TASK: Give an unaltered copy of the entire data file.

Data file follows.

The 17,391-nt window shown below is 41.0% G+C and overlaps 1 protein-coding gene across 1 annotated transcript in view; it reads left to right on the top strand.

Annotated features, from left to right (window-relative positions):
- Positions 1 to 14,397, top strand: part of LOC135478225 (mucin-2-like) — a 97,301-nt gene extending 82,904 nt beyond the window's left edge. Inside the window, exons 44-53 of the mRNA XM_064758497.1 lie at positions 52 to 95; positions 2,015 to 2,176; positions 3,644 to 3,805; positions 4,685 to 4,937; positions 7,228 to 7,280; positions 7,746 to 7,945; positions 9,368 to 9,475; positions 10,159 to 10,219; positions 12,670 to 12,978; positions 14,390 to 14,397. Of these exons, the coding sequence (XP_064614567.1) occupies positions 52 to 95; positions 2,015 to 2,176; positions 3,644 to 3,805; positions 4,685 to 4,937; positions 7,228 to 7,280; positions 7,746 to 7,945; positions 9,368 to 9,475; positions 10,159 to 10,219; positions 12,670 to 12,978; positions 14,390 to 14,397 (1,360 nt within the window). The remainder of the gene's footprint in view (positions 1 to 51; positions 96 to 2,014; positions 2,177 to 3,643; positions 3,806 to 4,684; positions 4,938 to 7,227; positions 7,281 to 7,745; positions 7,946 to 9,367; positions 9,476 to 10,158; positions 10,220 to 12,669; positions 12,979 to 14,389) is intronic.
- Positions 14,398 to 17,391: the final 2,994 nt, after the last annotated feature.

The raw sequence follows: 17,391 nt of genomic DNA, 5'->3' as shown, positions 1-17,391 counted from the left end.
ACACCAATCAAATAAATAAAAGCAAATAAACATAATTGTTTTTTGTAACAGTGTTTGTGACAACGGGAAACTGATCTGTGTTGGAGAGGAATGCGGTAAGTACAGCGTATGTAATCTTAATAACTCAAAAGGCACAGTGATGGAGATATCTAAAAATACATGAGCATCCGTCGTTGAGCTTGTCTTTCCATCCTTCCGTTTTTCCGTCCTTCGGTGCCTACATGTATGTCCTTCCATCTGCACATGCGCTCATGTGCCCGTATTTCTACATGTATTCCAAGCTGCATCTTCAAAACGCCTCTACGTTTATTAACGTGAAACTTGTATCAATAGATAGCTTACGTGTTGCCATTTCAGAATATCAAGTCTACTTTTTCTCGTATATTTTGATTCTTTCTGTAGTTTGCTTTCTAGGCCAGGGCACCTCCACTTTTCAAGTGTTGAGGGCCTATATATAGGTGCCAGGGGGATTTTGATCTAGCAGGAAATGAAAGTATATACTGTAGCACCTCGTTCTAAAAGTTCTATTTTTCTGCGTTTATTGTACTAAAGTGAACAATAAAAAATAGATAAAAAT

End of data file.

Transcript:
The 17,391-nt window shown below is 41.0% G+C and overlaps 1 protein-coding gene across 1 annotated transcript in view; it reads left to right on the top strand.

Annotated features, from left to right (window-relative positions):
- Positions 1 to 14,397, top strand: part of LOC135478225 (mucin-2-like) — a 97,301-nt gene extending 82,904 nt beyond the window's left edge. Inside the window, exons 44-53 of the mRNA XM_064758497.1 lie at positions 52 to 95; positions 2,015 to 2,176; positions 3,644 to 3,805; positions 4,685 to 4,937; positions 7,228 to 7,280; positions 7,746 to 7,945; positions 9,368 to 9,475; positions 10,159 to 10,219; positions 12,670 to 12,978; positions 14,390 to 14,397. Of these exons, the coding sequence (XP_064614567.1) occupies positions 52 to 95; positions 2,015 to 2,176; positions 3,644 to 3,805; positions 4,685 to 4,937; positions 7,228 to 7,280; positions 7,746 to 7,945; positions 9,368 to 9,475; positions 10,159 to 10,219; positions 12,670 to 12,978; positions 14,390 to 14,397 (1,360 nt within the window). The remainder of the gene's footprint in view (positions 1 to 51; positions 96 to 2,014; positions 2,177 to 3,643; positions 3,806 to 4,684; positions 4,938 to 7,227; positions 7,281 to 7,745; positions 7,946 to 9,367; positions 9,476 to 10,158; positions 10,220 to 12,669; positions 12,979 to 14,389) is intronic.
- Positions 14,398 to 17,391: the final 2,994 nt, after the last annotated feature.

The raw sequence follows: 17,391 nt of genomic DNA, 5'->3' as shown, positions 1-17,391 counted from the left end.
ACACCAATCAAATAAATAAAAGCAAATAAACATAATTGTTTTTTGTAACAGTGTTTGTGACAACGGGAAACTGATCTGTGTTGGAGAGGAATGCGGTAAGTACAGCGTATGTAATCTTAATAACTCAAAAGGCACAGTGATGGAGATATCTAAAAATACATGAGCATCCGTCGTTGAGCTTGTCTTTCCATCCTTCCGTTTTTCCGTCCTTCGGTGCCTACATGTATGTCCTTCCATCTGCACATGCGCTCATGTGCCCGTATTTCTACATGTATTCCAAGCTGCATCTTCAAAACGCCTCTACGTTTATTAACGTGAAACTTGTATCAATAGATAGCTTACGTGTTGCCATTTCAGAATATCAAGTCTACTTTTTCTCGTATATTTTGATTCTTTCTGTAGTTTGCTTTCTAGGCCAGGGCACCTCCACTTTTCAAGTGTTGAGGGCCTATATATAGGTGCCAGGGGGATTTTGATCTAGCAGGAAATGAAAGTATATACTGTAGCACCTCGTTCTAAAAGTTCTATTTTTCTGCGTTTATTGTACTAAAGTGAACAATAAAAAATAGATAAAAAT